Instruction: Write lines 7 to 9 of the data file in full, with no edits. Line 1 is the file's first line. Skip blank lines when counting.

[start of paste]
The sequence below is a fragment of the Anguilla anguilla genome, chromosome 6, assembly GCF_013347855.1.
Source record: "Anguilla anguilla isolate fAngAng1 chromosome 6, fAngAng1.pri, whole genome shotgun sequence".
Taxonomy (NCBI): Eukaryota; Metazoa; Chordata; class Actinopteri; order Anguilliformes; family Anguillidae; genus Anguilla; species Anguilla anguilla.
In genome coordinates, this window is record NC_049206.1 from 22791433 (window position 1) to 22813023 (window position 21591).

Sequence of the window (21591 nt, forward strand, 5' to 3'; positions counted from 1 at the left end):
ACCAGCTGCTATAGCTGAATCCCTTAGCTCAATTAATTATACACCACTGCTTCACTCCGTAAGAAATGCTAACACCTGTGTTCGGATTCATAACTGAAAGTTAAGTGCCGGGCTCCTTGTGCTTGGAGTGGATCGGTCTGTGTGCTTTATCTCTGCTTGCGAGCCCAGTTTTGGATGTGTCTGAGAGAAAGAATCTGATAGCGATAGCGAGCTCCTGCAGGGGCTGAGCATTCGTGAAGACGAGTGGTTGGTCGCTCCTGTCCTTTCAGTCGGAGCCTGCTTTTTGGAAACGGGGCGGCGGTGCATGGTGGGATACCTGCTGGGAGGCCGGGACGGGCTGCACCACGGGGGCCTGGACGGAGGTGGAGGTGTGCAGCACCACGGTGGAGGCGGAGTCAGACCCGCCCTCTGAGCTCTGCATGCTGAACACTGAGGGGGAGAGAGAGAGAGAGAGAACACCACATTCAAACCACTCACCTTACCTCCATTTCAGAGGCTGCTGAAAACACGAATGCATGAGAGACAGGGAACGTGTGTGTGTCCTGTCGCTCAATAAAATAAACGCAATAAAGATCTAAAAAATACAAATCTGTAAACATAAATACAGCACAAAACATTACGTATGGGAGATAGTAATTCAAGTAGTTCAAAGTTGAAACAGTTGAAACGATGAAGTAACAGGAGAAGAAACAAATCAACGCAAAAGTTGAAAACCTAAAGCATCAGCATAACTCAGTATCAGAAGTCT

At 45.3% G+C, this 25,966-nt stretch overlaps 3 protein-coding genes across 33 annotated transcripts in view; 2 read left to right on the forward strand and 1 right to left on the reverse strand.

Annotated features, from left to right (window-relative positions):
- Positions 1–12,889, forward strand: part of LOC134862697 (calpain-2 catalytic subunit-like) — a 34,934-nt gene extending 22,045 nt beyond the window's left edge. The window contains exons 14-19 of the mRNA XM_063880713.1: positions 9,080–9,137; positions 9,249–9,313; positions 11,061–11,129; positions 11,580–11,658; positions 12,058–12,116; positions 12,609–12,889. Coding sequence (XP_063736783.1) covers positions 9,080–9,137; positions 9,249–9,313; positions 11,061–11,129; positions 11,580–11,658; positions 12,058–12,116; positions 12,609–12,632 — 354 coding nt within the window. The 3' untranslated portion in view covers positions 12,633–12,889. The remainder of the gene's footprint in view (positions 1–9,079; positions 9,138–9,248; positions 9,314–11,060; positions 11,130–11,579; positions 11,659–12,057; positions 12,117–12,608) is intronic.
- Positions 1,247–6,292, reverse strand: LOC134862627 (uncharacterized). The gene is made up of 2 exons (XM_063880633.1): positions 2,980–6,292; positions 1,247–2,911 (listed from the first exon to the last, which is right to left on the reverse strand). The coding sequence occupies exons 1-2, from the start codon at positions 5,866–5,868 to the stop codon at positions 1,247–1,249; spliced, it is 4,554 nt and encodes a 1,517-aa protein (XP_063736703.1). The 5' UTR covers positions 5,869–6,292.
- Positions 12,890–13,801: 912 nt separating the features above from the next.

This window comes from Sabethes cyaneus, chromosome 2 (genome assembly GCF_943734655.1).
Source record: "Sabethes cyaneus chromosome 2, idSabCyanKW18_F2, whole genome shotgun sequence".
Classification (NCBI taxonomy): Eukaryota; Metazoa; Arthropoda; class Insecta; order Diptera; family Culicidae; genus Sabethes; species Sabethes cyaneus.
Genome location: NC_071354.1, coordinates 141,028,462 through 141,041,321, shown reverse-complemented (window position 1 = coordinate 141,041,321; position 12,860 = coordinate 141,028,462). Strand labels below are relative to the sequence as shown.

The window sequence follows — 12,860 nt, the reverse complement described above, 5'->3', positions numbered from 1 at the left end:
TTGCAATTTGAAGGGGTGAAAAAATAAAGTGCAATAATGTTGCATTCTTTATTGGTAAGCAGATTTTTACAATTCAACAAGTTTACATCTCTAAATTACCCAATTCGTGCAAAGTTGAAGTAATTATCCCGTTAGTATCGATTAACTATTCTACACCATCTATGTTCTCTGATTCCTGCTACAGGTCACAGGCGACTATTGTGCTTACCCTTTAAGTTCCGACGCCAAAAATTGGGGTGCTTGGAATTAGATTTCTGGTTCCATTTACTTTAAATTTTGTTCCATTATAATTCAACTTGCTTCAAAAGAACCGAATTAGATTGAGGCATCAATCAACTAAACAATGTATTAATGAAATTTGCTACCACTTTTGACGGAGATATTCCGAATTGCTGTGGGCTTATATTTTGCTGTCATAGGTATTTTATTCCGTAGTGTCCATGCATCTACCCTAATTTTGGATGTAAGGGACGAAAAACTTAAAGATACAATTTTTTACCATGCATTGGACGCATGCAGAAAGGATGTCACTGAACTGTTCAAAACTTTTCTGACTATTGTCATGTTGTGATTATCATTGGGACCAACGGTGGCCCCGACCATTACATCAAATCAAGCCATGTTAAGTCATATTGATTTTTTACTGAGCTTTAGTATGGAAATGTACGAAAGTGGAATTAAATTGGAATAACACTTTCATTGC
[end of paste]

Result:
At 45.3% G+C, this 25,966-nt stretch overlaps 3 protein-coding genes across 33 annotated transcripts in view; 2 read left to right on the forward strand and 1 right to left on the reverse strand.

Annotated features, from left to right (window-relative positions):
- Positions 1–12,889, forward strand: part of LOC134862697 (calpain-2 catalytic subunit-like) — a 34,934-nt gene extending 22,045 nt beyond the window's left edge. The window contains exons 14-19 of the mRNA XM_063880713.1: positions 9,080–9,137; positions 9,249–9,313; positions 11,061–11,129; positions 11,580–11,658; positions 12,058–12,116; positions 12,609–12,889. Coding sequence (XP_063736783.1) covers positions 9,080–9,137; positions 9,249–9,313; positions 11,061–11,129; positions 11,580–11,658; positions 12,058–12,116; positions 12,609–12,632 — 354 coding nt within the window. The 3' untranslated portion in view covers positions 12,633–12,889. The remainder of the gene's footprint in view (positions 1–9,079; positions 9,138–9,248; positions 9,314–11,060; positions 11,130–11,579; positions 11,659–12,057; positions 12,117–12,608) is intronic.